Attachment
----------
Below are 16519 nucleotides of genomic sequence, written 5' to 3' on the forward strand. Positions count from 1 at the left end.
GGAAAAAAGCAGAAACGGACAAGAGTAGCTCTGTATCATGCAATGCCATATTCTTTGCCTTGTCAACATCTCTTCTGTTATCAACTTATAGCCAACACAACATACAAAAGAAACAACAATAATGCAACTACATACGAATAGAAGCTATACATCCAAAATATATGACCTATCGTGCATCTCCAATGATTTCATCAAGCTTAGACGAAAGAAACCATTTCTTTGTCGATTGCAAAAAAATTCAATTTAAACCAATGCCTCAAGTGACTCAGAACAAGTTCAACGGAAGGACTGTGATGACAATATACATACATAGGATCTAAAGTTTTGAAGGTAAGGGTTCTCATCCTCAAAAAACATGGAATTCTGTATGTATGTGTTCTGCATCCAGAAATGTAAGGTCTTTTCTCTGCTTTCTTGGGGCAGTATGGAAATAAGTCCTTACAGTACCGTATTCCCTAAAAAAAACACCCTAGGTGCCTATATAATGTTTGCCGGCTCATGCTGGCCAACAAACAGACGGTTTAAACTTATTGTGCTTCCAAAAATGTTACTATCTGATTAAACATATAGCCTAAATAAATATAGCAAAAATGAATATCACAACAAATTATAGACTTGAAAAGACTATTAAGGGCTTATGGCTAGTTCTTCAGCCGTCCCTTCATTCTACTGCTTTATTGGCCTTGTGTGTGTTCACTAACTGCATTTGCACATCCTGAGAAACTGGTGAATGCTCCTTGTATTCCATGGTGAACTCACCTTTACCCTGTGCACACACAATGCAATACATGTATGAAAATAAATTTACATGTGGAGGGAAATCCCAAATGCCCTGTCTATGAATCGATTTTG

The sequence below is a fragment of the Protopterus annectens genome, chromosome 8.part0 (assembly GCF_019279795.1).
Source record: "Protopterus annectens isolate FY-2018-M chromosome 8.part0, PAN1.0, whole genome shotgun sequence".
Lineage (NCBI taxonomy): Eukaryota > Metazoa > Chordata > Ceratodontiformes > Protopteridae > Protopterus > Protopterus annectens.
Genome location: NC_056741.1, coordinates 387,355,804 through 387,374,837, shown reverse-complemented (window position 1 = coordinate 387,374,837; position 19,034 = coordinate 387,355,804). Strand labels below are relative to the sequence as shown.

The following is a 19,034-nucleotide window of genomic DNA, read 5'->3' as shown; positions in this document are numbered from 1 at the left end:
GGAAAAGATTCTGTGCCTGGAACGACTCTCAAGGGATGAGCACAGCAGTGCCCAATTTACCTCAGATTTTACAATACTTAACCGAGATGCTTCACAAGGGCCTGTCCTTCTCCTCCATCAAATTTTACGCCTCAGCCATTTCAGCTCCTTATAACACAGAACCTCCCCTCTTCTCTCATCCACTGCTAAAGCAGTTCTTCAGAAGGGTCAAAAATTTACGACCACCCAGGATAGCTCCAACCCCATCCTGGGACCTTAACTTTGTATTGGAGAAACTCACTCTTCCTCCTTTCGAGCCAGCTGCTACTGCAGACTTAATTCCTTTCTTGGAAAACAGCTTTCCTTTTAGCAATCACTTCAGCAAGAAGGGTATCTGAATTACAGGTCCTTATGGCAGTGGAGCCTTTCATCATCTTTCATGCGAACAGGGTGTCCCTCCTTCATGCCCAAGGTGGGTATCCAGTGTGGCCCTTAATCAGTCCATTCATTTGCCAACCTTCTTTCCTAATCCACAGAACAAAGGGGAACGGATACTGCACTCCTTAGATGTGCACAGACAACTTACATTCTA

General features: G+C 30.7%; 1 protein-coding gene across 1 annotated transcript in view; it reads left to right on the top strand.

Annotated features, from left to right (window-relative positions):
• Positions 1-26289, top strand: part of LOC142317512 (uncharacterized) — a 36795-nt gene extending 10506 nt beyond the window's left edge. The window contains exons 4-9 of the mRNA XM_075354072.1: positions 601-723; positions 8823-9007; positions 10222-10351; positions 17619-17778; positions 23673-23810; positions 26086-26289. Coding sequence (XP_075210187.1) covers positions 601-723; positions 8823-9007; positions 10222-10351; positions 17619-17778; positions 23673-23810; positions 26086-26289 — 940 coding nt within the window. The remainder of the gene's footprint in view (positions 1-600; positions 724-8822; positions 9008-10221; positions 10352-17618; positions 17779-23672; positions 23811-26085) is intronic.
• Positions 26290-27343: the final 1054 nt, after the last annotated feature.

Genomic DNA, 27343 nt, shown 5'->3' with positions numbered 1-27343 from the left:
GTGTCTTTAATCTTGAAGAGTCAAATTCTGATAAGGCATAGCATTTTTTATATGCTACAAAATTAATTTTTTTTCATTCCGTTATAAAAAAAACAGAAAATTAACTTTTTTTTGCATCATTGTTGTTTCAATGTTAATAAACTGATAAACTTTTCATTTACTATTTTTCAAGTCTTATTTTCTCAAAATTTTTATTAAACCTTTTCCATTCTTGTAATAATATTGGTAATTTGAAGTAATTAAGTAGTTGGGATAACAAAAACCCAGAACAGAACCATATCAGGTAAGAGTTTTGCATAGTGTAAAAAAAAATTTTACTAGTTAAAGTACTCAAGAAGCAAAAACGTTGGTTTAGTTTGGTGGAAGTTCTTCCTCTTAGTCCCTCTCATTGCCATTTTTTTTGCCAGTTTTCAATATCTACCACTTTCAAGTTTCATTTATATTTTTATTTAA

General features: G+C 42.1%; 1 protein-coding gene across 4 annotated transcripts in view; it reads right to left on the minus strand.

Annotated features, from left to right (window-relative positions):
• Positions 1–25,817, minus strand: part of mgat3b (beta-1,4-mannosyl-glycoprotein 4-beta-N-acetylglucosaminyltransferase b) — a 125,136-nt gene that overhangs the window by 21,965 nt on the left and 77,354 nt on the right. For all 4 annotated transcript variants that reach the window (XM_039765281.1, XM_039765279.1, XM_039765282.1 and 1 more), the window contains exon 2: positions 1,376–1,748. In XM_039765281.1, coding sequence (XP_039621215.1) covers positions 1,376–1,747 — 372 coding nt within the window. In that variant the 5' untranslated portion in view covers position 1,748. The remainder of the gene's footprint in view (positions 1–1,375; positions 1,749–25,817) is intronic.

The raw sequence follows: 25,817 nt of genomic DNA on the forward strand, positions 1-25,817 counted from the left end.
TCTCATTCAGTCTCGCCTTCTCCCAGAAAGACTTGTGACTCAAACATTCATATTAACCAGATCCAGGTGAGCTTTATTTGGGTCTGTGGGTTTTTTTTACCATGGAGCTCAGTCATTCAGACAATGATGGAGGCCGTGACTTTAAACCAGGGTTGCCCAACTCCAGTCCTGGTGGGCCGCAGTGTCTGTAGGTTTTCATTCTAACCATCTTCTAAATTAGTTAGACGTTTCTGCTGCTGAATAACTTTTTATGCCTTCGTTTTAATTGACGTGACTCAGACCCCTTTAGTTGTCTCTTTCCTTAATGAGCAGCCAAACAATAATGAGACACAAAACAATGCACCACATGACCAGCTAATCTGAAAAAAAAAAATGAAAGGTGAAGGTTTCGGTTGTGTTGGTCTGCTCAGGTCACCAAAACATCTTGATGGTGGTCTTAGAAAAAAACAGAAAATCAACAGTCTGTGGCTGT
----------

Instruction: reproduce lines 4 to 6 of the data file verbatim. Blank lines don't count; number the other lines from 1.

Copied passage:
Source record: "Protopterus annectens isolate FY-2018-M chromosome 8.part0, PAN1.0, whole genome shotgun sequence".
Lineage (NCBI taxonomy): Eukaryota > Metazoa > Chordata > Ceratodontiformes > Protopteridae > Protopterus > Protopterus annectens.
Genome location: NC_056741.1, coordinates 387,355,804 through 387,374,837, shown reverse-complemented (window position 1 = coordinate 387,374,837; position 19,034 = coordinate 387,355,804). Strand labels below are relative to the sequence as shown.